Your Place: Vacationing? Tips for keeping the house safe while you’re gone

McClatchy-Tribune Information Services

Oh, those Wildwood days!

Summer vacation means fun in the sun somewhere other than your backyard.

But it’s also prime time for burglars prowling the streets, looking for houses whose owners are out of town on holiday.

Of course, that isn’t the only thing vacationing homeowners have to worry about. Did you know that 49 percent of all lightning insurance claims and more than one-third of claims filed for hail damage each year are made during summer months?

That’s what Farmers Insurance says, anyway, and it suggests some things you can do to avoid unpleasant surprises on your return from that glorious week in Wildwood, or Ocean City, or Cape May:

—Unplug anything that doesn’t need to stay plugged in, including televisions and computers.

—Schedule a friend or neighbor to stop by the house randomly (to avoid a pattern or anticipated time) to remove boxes from the doorstep, check the mail, and take notices and fliers from the door.

—Consider shutting off the water to your washing machine, dishwasher, and toilets if you’re going to be away from the house for an extended period of time. This can help prevent nasty, and potentially expensive, shocks when you return.

You can also install wireless leak sensors in flood-prone areas like your basement, laundry room, or bathroom, to notify you of leaks before significant damage is done.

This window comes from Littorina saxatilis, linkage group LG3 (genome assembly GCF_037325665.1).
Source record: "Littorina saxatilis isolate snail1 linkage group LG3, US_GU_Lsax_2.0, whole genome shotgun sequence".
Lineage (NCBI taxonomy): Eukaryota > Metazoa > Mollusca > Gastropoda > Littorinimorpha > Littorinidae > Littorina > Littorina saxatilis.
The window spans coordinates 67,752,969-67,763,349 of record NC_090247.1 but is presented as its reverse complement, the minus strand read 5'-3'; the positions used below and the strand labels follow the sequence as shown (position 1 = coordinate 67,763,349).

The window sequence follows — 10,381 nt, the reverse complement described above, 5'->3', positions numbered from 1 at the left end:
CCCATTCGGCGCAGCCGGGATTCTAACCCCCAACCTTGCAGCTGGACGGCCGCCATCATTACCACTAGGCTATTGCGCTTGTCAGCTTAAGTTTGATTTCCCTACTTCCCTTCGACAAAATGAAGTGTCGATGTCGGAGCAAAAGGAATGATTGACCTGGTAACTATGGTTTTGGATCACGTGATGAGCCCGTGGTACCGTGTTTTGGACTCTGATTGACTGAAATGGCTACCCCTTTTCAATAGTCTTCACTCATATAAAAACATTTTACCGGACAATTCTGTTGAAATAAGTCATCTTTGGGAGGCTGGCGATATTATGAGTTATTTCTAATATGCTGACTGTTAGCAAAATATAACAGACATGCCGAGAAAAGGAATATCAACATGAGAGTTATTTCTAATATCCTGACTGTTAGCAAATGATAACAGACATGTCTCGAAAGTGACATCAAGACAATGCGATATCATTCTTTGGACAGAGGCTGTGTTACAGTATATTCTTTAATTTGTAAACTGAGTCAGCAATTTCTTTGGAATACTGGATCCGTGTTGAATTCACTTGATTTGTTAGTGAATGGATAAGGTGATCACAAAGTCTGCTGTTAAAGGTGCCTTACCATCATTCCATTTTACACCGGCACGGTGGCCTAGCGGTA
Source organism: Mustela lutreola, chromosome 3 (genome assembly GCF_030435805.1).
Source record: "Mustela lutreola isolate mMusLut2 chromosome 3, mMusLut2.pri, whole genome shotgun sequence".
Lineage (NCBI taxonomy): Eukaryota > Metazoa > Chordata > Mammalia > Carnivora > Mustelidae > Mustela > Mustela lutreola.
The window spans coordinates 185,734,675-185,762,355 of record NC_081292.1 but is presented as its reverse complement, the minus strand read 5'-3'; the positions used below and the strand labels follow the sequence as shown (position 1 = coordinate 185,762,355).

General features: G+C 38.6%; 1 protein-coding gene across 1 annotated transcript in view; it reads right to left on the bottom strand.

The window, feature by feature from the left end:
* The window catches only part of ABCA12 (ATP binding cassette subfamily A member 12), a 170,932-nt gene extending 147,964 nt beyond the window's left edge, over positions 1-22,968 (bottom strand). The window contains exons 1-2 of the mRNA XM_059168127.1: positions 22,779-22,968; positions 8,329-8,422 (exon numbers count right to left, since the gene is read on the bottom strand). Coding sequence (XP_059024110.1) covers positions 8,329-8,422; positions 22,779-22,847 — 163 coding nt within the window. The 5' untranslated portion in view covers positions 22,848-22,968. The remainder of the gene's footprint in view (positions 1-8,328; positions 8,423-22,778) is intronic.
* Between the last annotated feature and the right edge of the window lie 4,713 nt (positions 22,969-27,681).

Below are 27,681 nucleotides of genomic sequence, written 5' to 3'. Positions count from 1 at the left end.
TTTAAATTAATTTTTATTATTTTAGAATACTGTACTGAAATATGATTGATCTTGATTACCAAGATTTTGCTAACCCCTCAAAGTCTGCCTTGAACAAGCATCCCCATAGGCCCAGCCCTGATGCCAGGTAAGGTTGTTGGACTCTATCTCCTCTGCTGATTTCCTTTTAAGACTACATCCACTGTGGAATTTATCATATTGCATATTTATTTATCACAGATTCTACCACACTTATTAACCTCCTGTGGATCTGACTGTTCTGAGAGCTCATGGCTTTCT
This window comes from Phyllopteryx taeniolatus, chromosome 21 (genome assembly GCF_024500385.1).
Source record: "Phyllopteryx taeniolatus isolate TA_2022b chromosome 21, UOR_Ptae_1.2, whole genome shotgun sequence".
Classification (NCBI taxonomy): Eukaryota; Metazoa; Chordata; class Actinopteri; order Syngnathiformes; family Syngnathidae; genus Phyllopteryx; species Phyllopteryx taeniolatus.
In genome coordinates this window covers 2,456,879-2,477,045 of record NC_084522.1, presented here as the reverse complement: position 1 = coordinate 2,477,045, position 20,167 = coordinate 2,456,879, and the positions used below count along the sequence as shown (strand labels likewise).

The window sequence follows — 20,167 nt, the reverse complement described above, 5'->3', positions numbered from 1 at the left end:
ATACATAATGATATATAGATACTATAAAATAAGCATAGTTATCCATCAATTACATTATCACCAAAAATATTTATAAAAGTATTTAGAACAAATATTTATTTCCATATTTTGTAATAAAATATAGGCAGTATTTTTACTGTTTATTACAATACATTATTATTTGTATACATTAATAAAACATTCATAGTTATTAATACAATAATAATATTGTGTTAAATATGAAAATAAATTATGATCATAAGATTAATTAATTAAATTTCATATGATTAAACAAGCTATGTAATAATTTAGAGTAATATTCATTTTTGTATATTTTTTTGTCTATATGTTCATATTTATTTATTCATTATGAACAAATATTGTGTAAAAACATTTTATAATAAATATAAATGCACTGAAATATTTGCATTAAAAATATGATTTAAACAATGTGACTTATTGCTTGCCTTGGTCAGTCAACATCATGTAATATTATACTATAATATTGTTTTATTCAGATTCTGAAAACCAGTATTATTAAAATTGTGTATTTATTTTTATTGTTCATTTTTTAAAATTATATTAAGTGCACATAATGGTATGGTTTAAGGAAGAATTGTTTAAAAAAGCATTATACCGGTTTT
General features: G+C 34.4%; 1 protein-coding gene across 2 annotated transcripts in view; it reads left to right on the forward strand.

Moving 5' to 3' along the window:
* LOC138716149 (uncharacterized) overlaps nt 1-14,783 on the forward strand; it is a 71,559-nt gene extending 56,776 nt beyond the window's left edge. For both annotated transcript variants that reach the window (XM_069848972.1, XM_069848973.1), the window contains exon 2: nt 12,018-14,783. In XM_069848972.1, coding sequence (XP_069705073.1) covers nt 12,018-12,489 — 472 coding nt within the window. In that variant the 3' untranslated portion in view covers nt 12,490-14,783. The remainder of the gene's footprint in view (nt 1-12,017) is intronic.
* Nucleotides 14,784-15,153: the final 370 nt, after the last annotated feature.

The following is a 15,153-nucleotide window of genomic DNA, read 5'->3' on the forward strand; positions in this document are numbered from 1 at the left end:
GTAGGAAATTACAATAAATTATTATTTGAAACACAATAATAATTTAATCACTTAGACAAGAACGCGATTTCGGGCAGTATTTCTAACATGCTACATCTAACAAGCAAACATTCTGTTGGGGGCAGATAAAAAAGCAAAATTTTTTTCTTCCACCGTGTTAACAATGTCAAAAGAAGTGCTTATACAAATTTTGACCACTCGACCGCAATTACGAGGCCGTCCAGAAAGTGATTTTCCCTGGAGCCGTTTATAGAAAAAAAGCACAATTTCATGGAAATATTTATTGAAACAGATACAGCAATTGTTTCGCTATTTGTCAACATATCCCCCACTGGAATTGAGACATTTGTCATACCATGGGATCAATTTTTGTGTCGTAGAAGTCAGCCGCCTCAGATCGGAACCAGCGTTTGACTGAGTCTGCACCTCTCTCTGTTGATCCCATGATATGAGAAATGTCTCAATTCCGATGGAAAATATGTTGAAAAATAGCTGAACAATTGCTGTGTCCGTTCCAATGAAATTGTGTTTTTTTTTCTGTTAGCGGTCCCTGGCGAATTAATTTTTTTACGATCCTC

—Keep expensive and irreplaceable items such as old family photos, artwork, electronics, and stamp collections off the ground in case of water damage. Store them up on shelves and/or in waterproof containers.

—If you have outdoor furniture, bring glass tables, chairs, and umbrellas inside to avoid wind/storm damage to yard items or the exterior of your home.

—Avoid posting on social media while away on vacation. If the temptation to post is unavoidable, ensure that all possible security measures are in place on all social sites.

Today’s smart-home technology means that electronics and lights can be controlled remotely, often through an app. Schedule random timers for lights throughout the home, to deter burglars and vandals.